The Supreme Court of North Carolina has declined to review a case that challenged the constitutionality of tax incentives promised to Google to induce the company to establish a facility in Caldwell County.
The North Carolina Institute for Constitutional Law filed the case. From its website, NCICL offered this summary:
Representing three individual plaintiffs, NCICL filed a lawsuit in Wake County Superior Court challenging legislation which granted Google an exemption from certain retail sales and use taxes and the award of Job Development Investment Grants. The lawsuit alleges that the tax credits and grants given to Google violated various provisions of the state constitution, including the Public Purpose and Exclusive Emoluments Clauses. The total handout to Google could top $260 million, including the challenged “incentives” from the State which total approximately $90 million.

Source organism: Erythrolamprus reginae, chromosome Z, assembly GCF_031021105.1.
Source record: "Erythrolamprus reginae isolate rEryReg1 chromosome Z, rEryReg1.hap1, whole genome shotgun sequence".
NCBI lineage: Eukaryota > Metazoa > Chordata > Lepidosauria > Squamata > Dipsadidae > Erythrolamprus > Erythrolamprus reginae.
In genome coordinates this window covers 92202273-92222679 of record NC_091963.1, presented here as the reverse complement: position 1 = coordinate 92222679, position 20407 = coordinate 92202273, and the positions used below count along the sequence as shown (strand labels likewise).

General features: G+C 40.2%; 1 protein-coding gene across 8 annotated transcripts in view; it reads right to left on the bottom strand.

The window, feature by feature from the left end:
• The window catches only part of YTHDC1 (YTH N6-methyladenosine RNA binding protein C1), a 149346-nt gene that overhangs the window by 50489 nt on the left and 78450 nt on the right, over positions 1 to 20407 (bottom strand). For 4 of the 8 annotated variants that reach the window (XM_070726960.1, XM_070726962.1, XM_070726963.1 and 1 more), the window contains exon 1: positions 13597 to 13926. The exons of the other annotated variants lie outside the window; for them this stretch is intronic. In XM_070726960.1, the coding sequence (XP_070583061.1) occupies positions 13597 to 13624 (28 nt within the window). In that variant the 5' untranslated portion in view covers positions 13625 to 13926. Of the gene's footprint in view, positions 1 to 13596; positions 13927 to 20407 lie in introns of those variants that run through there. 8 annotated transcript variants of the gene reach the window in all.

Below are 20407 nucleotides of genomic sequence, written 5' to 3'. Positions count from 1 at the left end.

The case, Munger, et al. v. State of N.C., et al., was filed in Wake County Superior Court. Superior Court Judge Paul C. Ridgeway dismissed the case. The Court of Appeals upheld the dismissal in an Opinion written by Judge Sam Ervin IV with Judges John C. Martin and Barbara Jackson concurring.
The Court of Appeals concluded that the plaintiffs did not have standing to bring the case. To have standing, the plaintiffs had to allege that they were sufficiently affected the tax credits promised to Google.
The Supreme Court of North Carolina is the state’s highest appellate court. In most instances, there is a right of appeal from the state trial courts to the North Carolina Court of Appeals. However, in many instances, there is no right of appeal to the Supreme Court of North Carolina. In such instances, such as this case, the losing party has to file a petition requesting the Supreme Court to hear the case.
The Supreme Court previously declined to hear a similar case brought by NCICL challenging tax credits promised to Dell.
According to its website, The Supreme Court of North Carolina issued 62 opinions during 2010.